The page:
Maybe Ignatieff gave Dion an ultimatum! Dion begins more and more to look like a ditherer and a leader not in control of his party. One day he seems to be taking a strong stand the next day he begins to hum and haw and make conciliatory noises. I still think in the end the Liberals will not vote against the Afghan motion. They may be able to vote down the budget however before the vote on Afghanistan is called.
Dion backs from election brink
Cindy E. Harnett , Canwest News ServicePublished: Saturday, February 09, 2008
VICTORIA - With momentum for a spring election growing, Liberal Leader Stephane Dion took a softer stance on the Afghanistan mission in Victoria Saturday, saying he wants a compromise with the Harper government but won't back down on a non-combat role for Canada after 2009.
"I would much prefer to find an agreement on the future of the mission, and I will work for that," Dion said in an interview with the Victoria Times Colonist.
"But at the same time we will not accept a future of the mission that we think is not in the interest of Canada and in the interest of the mission."
The Liberal leader was in Victoria Saturday meeting with environmentalists and technology experts at the Vancouver Island Technology Park.
Dion rejects the notion his hard line on pulling combat troops out of Afghanistan in 2009 has forced him into a showdown with the Conservative government. He said he blames the government for forcing what should be a respectful debate into an election issue.
"Our priority is to see this parliament work," he said. "The problem is the government very clearly wants to fall and go into an election. It's very clear."
The Liberals are expected to have a caucus meeting Monday night and within the week will table amendments to the government's parliamentary motion Friday calling for a two-year extension of the Afghanistan mission until the end of 2011.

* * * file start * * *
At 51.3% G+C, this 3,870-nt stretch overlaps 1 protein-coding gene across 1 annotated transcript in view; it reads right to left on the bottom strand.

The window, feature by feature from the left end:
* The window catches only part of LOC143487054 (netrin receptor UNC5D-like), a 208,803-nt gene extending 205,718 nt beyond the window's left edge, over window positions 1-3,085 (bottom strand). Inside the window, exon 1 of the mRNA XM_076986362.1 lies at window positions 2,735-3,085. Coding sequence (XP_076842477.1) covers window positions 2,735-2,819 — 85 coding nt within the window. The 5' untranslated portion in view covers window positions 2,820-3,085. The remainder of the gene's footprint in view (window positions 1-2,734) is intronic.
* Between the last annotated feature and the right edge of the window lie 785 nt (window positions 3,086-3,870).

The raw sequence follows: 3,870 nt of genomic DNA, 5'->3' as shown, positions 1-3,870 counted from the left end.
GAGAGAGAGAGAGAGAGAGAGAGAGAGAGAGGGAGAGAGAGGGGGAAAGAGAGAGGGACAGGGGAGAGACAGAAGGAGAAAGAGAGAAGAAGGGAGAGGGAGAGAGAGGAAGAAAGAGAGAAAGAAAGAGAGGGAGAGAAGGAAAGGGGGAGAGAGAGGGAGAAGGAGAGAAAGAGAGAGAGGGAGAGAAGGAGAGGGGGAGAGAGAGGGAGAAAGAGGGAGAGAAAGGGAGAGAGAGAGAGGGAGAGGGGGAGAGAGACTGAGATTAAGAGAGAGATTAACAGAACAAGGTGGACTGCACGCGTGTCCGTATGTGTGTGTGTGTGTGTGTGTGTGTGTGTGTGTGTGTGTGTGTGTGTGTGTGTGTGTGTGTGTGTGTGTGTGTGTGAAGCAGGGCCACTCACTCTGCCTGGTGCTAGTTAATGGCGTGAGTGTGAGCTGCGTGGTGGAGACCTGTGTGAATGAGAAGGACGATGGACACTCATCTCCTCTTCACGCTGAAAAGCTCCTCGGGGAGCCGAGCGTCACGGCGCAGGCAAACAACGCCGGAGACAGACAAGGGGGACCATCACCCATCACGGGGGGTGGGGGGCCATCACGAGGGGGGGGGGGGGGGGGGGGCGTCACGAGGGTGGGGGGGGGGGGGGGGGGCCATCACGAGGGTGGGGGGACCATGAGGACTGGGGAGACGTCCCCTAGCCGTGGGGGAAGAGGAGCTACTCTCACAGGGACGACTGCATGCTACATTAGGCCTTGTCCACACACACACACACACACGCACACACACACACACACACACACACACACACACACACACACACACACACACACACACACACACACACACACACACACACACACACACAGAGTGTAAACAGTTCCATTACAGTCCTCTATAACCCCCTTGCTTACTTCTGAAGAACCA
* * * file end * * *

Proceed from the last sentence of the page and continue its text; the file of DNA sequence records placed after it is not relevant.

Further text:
The government declared the motion a confidence matter, meaning a defeat in Parliament would trigger an election. The NDP and the Bloc Quebecois both oppose any extension of the mission beyond 2009. That leaves the Liberals with the deciding vote in the House of Commons.
Canadians will not accept a "never-ending mission" in the most dangerous province in Afghanistan, Dion said.
The Liberals want Canada to stay in Afghanistan but wants troops working on issues such as redevelopment, reconstruction and the training of Afghan police and the justice system, Dion said.
In what amounted almost to a plea for an exit from the corner the Liberals find themselves in, Dion said he wants to talk.
"(We want to) see if there is a compatibility between what the government wants to do after February 2009, and what we want to do because we want to stay but we want to focus on reconstruction, development . . ." he said.
Prime Minister Stephen Harper brought the motion on the Afghanistan mission to the Liberal leader before tabling it Friday.
Dion said his party has just days to come up with amendments, while the Harper government had weeks to examine the Manley Report - which recommended extending the mission beyond February 2009, the current expiration date, provided Canada can secure more equipment and convince its allies to commit roughly 1,000 more troops to the volatile south.
"(Harper) had weeks to prepare his motion," Dion said. "He showed me the motion and gave me a couple of days to come with my amendments. Do you think that is fair? I am a collegial leader."
The Liberal leader said he's "fed up with this secrecy" and wants open minds and respect around a transparent and non-partisan debate about Afghanistan. "We will see if there is a way through clarification and exploration of the two positions to see if after February 2009 we may agree about what to do."
The Liberal leader would not speculate on whether a rejection of his party's amendments might force the Liberals to vote down the confidence motion, triggering an election.
The Conservative government also faces a confidence vote on its crime legislation next week, then another on the federal budget later this month.
© Canwest News Service 2008